Events at Physics
|<< Spring 2019||Fall 2019||Spring 2020 >>|
|Subscribe to receive email announcements of events|
Events on Friday, October 11th, 2019
- Physics Department Colloquium
- X-ray Free Electron Lasers (XFELs) for structural biology and more: How the (relatively) new European XFEL really can do more!
- Time: 3:30 pm
- Place: 2241 Chamberlin Hall
- Speaker: Adrian Mancuso
- Abstract: X-ray Free Electron Lasers (XFELs) are relatively new, large scale scientific facilities producing X-ray pulses of femtoseconds duration and unprecedented brilliance. These pulses provide a wealth of applications across the physical and life sciences particularly through utilizing their ability to probe ultrafast processes, radiation damage sensitive systems or simply weakly scattering (poor cross-section) systems that require many photons—and sometimes many spatially coherent photons—to observe. Of particular note is the field of serial crystallography, which holds promise to make the study of medically and environmentally relevant proteins both broader than at present and perhaps more robust. Notwithstanding XFELs’ contributions to many fields from magnetism to structural biology their application has, in part, been limited by access (most only allow a single experiment at a time) and the data rate that can be achieved in a given experiment (most sources provide a maximum of 120 pulses per second). Much more recently, a new class of XFEL has been inaugurated in the Hamburg metropolitan area of Germany. The European XFEL is capable of providing up to 27,000 pulses per second as well as serving distinct photon beams to three experiments simultaneously. In this presentation I will outline the basic properties of the European XFEL and how this vastly improved capability can be leveraged for biomolecular structure determination at the atomic scale, not only for static systems but also for systems evolving in time. Schedule permitting, I will also describe possible applications to observing dynamic processes in materials sciences on the micrometer and microsecond timescale. Along the way I’ll outline why structural biology (still) requires physicists, as well as some of the open (physical) questions that need to be addressed before XFELs can be applied to the most challenging structure determination problems in biology. To close, I’ll look forward to what we might hope can be imaged with XFELs in the not too distant future.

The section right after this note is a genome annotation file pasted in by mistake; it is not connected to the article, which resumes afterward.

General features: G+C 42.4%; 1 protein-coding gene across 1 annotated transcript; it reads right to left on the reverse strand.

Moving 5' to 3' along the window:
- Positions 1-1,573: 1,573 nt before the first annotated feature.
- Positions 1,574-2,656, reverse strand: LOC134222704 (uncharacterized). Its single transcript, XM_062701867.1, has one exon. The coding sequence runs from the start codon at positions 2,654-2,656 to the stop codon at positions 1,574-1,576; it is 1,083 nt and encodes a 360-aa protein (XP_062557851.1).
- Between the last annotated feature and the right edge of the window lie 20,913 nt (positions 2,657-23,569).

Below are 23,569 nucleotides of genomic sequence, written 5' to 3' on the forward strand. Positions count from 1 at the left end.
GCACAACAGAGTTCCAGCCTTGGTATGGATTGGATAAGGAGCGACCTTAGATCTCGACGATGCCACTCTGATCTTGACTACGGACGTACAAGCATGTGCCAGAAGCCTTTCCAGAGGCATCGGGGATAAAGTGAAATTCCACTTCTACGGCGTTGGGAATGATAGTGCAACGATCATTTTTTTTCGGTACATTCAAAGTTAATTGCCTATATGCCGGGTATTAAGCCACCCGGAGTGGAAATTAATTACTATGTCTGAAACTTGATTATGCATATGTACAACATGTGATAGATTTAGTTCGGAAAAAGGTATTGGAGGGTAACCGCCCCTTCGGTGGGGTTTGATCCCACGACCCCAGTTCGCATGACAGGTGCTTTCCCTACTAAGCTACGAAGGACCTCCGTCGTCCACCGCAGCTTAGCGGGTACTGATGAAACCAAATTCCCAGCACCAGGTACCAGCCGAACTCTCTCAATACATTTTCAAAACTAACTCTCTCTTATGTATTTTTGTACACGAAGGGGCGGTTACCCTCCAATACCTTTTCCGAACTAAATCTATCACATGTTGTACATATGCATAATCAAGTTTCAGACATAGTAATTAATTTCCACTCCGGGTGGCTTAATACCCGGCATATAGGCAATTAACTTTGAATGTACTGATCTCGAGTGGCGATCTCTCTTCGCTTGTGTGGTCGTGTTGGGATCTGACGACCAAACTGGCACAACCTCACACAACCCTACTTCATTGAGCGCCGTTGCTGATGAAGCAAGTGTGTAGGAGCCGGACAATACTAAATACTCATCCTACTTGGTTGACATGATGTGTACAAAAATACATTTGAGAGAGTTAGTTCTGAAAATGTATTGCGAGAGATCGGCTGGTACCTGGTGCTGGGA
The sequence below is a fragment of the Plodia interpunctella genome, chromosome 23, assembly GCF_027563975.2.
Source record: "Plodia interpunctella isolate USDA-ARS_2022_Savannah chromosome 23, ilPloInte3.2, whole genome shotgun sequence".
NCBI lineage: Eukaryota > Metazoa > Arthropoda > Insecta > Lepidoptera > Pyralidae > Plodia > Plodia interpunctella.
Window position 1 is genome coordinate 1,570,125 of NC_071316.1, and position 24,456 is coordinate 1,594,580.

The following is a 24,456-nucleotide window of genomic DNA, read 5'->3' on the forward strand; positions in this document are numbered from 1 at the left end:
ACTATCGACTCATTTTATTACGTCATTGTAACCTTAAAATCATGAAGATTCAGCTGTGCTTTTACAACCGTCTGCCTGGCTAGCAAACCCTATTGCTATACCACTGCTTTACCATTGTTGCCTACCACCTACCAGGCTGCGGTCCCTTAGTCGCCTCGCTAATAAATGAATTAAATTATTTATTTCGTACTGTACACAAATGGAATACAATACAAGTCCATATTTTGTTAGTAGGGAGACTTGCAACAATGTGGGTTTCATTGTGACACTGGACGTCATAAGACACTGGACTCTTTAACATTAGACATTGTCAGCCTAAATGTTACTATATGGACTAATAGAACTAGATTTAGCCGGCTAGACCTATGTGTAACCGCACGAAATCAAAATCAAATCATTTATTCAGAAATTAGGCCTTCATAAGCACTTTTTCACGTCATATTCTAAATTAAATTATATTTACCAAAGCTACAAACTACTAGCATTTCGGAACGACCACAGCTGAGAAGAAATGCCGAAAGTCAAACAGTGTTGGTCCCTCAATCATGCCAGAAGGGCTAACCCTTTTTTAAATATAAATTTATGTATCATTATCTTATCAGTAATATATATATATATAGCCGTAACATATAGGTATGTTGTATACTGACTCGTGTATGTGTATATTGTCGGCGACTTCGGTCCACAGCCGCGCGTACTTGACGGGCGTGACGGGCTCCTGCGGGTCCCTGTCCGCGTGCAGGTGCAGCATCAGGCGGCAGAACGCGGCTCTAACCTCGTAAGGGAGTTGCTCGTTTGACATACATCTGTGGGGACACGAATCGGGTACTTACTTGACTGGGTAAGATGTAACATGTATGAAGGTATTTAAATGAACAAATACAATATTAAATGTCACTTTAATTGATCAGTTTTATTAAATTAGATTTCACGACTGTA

- Host: James Lawler